UPDATED: Now it turns out the dub was pulling Marty’s chain. A league spokesperson took back his old comments and said WHL brass DID know that the Blazers had decided to ban Drinnan. (Thanks for the heads up in the comments section).
“Yes, the Western Hockey League was made aware by the Kamloops Blazers that they’re going to move forward with this decision to ban Gregg Drinnan and they’re taking a letter to the paper,” Flett told KTW on Thursday (Jan. 6) afternoon.
What a giant clusterfuck.
Anyways, back to the first story: Rothenburger read part of the letter to Marty The Reporter and said the rest lacked details as to why Drinnan was banned. He and Recchi both said the Jan. 11 meeting will aim to define what is “fair and balanced reporting.” Rothenburger thinks Drinnan’s work matches the standard. Recchi won’t. Maybe once they decide and finally settle the age-old question they’ll write a textbook on the issue to be used in journalism schools everywhere. Or not.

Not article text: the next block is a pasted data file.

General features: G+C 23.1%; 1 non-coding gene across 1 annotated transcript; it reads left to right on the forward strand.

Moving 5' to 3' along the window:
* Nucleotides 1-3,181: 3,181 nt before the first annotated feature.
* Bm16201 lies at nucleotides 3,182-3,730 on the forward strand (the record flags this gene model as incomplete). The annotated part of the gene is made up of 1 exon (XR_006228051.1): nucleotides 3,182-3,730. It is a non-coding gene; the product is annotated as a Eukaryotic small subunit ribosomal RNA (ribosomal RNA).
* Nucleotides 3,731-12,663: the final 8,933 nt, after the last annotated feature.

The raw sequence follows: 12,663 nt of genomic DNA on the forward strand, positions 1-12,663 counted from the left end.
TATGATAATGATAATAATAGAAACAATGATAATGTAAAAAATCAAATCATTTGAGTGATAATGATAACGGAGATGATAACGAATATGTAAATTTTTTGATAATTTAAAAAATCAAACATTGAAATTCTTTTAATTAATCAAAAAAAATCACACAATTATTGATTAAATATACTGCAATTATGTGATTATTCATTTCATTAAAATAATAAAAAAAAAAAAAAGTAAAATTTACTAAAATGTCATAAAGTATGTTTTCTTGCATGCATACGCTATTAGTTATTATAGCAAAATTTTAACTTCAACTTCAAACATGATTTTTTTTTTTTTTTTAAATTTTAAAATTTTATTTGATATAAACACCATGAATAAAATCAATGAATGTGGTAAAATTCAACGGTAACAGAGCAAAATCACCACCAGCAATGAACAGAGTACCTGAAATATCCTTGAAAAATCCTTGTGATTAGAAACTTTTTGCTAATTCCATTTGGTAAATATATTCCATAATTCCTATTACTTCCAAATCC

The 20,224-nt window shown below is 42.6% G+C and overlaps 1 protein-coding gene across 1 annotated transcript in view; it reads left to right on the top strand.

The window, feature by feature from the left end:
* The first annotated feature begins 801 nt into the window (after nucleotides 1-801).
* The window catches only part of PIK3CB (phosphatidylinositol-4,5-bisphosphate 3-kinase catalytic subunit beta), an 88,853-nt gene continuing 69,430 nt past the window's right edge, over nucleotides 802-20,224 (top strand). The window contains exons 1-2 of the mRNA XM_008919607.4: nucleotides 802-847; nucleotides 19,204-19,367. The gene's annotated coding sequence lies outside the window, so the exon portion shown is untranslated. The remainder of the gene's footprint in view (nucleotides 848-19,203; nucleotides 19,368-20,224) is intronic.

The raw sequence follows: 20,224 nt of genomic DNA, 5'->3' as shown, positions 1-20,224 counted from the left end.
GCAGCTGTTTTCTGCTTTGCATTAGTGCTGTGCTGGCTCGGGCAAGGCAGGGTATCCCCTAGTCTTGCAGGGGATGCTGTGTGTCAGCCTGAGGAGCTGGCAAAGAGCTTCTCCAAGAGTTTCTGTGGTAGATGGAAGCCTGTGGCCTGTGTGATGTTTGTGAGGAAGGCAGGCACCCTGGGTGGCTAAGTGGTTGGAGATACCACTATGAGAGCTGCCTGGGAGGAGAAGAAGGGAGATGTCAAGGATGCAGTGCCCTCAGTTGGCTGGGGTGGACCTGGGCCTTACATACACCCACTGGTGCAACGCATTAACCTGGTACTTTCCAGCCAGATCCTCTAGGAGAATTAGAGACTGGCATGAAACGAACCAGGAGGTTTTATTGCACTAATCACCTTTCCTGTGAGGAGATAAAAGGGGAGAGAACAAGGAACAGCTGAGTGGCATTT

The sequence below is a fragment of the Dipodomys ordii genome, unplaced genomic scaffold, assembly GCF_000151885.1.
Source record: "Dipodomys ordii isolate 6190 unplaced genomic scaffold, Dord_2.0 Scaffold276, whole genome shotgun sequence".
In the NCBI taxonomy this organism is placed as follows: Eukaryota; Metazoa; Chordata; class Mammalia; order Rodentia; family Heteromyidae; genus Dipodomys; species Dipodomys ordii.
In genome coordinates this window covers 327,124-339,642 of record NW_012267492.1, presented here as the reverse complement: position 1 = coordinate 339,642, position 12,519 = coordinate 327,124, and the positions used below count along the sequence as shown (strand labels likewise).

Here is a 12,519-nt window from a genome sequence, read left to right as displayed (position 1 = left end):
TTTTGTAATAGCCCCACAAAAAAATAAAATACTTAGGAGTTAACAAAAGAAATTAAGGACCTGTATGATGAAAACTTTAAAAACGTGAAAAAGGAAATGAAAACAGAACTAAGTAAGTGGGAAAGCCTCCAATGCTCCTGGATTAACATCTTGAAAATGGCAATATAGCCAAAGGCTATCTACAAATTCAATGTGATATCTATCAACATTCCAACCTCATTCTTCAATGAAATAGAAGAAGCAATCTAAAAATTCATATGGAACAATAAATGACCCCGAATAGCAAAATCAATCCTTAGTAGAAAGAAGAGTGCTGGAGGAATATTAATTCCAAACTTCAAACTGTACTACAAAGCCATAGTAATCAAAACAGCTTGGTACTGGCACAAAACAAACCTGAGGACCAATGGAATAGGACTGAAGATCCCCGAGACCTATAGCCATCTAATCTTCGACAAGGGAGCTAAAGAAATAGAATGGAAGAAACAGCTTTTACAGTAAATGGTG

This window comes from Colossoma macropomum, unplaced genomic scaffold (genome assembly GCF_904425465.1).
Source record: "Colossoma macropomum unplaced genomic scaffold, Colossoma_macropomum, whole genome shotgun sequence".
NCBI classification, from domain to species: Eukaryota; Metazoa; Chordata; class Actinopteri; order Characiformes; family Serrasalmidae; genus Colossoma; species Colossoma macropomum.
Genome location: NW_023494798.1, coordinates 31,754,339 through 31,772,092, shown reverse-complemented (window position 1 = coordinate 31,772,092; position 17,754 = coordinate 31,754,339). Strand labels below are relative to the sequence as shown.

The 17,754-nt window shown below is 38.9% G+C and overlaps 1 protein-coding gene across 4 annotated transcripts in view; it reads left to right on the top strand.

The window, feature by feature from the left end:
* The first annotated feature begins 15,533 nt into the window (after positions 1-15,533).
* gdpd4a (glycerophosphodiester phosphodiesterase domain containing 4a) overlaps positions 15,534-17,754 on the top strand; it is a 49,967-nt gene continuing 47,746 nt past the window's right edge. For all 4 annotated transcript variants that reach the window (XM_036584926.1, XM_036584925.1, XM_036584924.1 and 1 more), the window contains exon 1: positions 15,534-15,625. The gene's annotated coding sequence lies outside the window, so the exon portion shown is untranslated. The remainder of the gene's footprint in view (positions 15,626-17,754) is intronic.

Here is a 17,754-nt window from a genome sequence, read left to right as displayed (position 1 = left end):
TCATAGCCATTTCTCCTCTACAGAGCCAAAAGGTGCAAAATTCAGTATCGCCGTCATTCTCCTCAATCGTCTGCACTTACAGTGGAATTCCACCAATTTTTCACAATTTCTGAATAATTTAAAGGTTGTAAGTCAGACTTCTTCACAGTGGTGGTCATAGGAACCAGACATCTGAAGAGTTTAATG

I’ve since posted an update on Gregggate. Find it here.
Kamloops Daily News sports editor Gregg Drinnan, (spelling error fixed, sorry) who I read somewhere is considered the dean of the WHL gallery and whose widely read blog is the best source out their for WHL news, has been banned from speaking with the Kamloops Blazers until he writes nicer things. (Thanks to Kamloops This Week reporter Dale Bass on Jsource for the heads up.)
The Blazers may have been provoked by a recent column that closes:
In the meantime, Blazers fans are left to wonder just what has happened to this once-proud franchise and why it is unable to fix the things that are holding it back.
As one member of the organization was heard to say the other day: “You’d think there was a curse over us, or something.”
Kamloops Daily News editor Mel Rothenburger responded to the banning today with a column that you can find in full here. Here’s the gist: